– Incidence response teams from individual operators
– UK police for crime reports and criminal investigation and the Serious and
  Organised Crime Agency (SOCA) eCrime directorate
– There is strong engagement with international partners in Europe (European
  Government CSIRTs group (EGC) and the TERENA’s Task Force for CSIRTs (TF-
  CSIRT))
Engagement with Responders

•Emphasis on government/business partnership
– EC-RRG for resilience
– UK Network Security Information Exchange (NSIE) for security
– Relationships between CSIRTUK, GovCERT and response teams from
  individual operators
•Preparation and response to national crises supported by the Civil
Contingencies Act 2004
•No regulatory/statutory framework for security (unless a crime has
been committed), but …
•Work is underway on a minimum security standard for the
communications sector based on a subset of ISO27011
Engagement with Responders

•Emphasis on government/business partnership
– EC-RRG for resilience
– UK Network Security Information Exchange (NSIE) for security
– Relationships between CSIRTUK, GovCERT and response teams from
  individual operators
•Preparation and response to national crises supported by the Civil
Contingencies Act 2004
•No regulatory/statutory framework for security (unless a crime has
been committed), but …
•Work is underway on a minimum security standard for the
communications sector based on a subset of ISO27011
Preparing for Attacks

•There is policy that covers the UK government approach to protecting its
national infrastructure
•There is a national information assurance strategy led by the Cabinet Office
•The Centre for the Protection of National Infrastructure (CPNI) has the remit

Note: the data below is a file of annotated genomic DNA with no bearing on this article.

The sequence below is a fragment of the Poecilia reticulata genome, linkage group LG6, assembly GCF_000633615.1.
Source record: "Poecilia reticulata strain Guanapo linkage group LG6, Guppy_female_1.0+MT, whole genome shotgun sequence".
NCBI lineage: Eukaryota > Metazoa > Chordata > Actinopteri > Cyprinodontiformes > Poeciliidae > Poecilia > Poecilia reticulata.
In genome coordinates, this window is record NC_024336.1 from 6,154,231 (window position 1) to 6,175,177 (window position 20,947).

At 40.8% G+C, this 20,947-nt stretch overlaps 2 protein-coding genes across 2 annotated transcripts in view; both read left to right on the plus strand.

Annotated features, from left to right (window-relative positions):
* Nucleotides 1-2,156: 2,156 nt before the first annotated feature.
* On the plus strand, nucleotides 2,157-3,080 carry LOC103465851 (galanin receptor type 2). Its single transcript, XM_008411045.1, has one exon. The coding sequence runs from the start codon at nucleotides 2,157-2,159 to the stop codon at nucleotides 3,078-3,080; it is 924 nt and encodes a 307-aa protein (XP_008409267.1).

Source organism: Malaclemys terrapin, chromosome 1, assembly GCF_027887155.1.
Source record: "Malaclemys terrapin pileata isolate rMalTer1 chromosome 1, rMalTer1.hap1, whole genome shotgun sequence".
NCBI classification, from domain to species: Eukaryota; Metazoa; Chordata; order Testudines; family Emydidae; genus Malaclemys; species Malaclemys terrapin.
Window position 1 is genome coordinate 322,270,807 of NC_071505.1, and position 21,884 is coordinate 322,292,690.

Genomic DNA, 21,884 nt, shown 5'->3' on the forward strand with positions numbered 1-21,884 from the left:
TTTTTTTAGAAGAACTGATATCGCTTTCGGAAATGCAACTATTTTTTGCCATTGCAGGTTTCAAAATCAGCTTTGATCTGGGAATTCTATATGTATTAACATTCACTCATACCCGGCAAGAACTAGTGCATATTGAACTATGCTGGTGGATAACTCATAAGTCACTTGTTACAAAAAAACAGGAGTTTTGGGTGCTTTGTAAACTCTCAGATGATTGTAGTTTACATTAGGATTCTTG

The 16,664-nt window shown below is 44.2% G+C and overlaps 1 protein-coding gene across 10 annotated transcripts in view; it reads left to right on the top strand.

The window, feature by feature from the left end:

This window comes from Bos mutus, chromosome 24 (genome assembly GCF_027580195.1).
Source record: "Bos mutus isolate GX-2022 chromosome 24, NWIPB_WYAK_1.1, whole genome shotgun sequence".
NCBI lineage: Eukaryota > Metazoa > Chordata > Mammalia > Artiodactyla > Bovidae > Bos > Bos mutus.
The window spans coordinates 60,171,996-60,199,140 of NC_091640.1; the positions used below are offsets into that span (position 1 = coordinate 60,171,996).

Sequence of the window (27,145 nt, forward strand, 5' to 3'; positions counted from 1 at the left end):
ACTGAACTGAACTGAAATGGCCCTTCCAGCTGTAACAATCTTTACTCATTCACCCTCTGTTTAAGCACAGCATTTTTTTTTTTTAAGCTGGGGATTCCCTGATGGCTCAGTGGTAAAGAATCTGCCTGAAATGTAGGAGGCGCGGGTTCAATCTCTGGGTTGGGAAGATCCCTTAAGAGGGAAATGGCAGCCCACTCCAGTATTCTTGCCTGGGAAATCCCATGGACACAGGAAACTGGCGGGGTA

of working with businesses to reduce the vulnerability of the UK’s national
infrastructure
•CPNI does provide security advice on all aspects of protective security
including publications, many of which are available on
http://www.cpni.gov.uk
•CPNI supports the Business Enterprise and Regulatory Reform department
(BERR) in identifying the UK’s critical communications infrastructure with
operators and providing tailored protective security advice
•Details of mitigation for vulnerabilities are published by CSIRTUK
Attacks on the UK’s Communications
Infrastructure
•There has to date not been any attacks on the infrastructure which have
caused a national loss of service of any aspect of communications
•Hazards (such as fires) have caused local outages
•Targeted denial of service attacks on data networks are common
•Attacks on data services such as email are common (targeted or otherwise)
•Attacks on communications infrastructure are known, for example:
–   Domain Name System denial of service attacks
–   Border Gateway Protocol (BGP) attacks including hijacking of address space
–   Fraudulently offering services
–   Router compromise for spamming
•CSIRTUK has been the mechanism for dealing with security incidents and
the NEAT process is the mechanism for addressing resilience incidents
Contact Details

Dr Andrew Powell
Tel: +44-207-233-8181
Email: andrewp@cpni.gsi.gov.uk
Web: http://www.cpni.gov.uk